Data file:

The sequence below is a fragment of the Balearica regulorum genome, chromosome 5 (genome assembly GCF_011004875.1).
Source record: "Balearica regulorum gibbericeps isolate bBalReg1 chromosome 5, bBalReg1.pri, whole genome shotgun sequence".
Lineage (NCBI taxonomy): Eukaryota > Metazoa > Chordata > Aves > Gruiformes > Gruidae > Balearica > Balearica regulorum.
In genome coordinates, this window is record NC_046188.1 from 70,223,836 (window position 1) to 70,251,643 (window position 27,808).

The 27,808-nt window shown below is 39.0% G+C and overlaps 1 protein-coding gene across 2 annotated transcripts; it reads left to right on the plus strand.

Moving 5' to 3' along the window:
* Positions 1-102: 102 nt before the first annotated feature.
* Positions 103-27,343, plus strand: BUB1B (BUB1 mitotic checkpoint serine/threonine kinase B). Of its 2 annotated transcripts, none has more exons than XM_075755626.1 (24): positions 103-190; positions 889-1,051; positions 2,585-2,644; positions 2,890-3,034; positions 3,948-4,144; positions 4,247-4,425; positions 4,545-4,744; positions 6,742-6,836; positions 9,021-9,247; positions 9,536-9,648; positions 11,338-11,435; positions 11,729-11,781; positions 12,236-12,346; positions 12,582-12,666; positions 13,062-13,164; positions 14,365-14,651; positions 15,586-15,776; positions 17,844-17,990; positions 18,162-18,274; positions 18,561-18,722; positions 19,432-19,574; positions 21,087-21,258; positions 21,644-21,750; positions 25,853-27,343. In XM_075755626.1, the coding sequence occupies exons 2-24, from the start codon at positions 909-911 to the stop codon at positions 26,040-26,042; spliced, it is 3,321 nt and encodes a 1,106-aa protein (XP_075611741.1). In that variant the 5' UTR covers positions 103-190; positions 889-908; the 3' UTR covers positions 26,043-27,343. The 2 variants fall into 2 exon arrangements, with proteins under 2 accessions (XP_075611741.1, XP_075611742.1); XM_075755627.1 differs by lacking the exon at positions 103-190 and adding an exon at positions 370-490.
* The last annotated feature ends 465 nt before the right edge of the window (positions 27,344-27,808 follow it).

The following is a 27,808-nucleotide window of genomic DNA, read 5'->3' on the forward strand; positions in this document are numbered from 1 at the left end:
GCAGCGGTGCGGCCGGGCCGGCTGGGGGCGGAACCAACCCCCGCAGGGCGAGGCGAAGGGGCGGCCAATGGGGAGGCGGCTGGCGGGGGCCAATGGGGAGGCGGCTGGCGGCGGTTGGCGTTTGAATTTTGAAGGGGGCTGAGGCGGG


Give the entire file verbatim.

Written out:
The sequence below is a fragment of the Balearica regulorum genome, chromosome 5 (genome assembly GCF_011004875.1).
Source record: "Balearica regulorum gibbericeps isolate bBalReg1 chromosome 5, bBalReg1.pri, whole genome shotgun sequence".
Lineage (NCBI taxonomy): Eukaryota > Metazoa > Chordata > Aves > Gruiformes > Gruidae > Balearica > Balearica regulorum.
In genome coordinates, this window is record NC_046188.1 from 70,223,836 (window position 1) to 70,251,643 (window position 27,808).

The 27,808-nt window shown below is 39.0% G+C and overlaps 1 protein-coding gene across 2 annotated transcripts; it reads left to right on the plus strand.

Moving 5' to 3' along the window:
* Positions 1-102: 102 nt before the first annotated feature.
* Positions 103-27,343, plus strand: BUB1B (BUB1 mitotic checkpoint serine/threonine kinase B). Of its 2 annotated transcripts, none has more exons than XM_075755626.1 (24): positions 103-190; positions 889-1,051; positions 2,585-2,644; positions 2,890-3,034; positions 3,948-4,144; positions 4,247-4,425; positions 4,545-4,744; positions 6,742-6,836; positions 9,021-9,247; positions 9,536-9,648; positions 11,338-11,435; positions 11,729-11,781; positions 12,236-12,346; positions 12,582-12,666; positions 13,062-13,164; positions 14,365-14,651; positions 15,586-15,776; positions 17,844-17,990; positions 18,162-18,274; positions 18,561-18,722; positions 19,432-19,574; positions 21,087-21,258; positions 21,644-21,750; positions 25,853-27,343. In XM_075755626.1, the coding sequence occupies exons 2-24, from the start codon at positions 909-911 to the stop codon at positions 26,040-26,042; spliced, it is 3,321 nt and encodes a 1,106-aa protein (XP_075611741.1). In that variant the 5' UTR covers positions 103-190; positions 889-908; the 3' UTR covers positions 26,043-27,343. The 2 variants fall into 2 exon arrangements, with proteins under 2 accessions (XP_075611741.1, XP_075611742.1); XM_075755627.1 differs by lacking the exon at positions 103-190 and adding an exon at positions 370-490.
* The last annotated feature ends 465 nt before the right edge of the window (positions 27,344-27,808 follow it).

The following is a 27,808-nucleotide window of genomic DNA, read 5'->3' on the forward strand; positions in this document are numbered from 1 at the left end:
GCAGCGGTGCGGCCGGGCCGGCTGGGGGCGGAACCAACCCCCGCAGGGCGAGGCGAAGGGGCGGCCAATGGGGAGGCGGCTGGCGGGGGCCAATGGGGAGGCGGCTGGCGGCGGTTGGCGTTTGAATTTTGAAGGGGGCTGAGGCGGG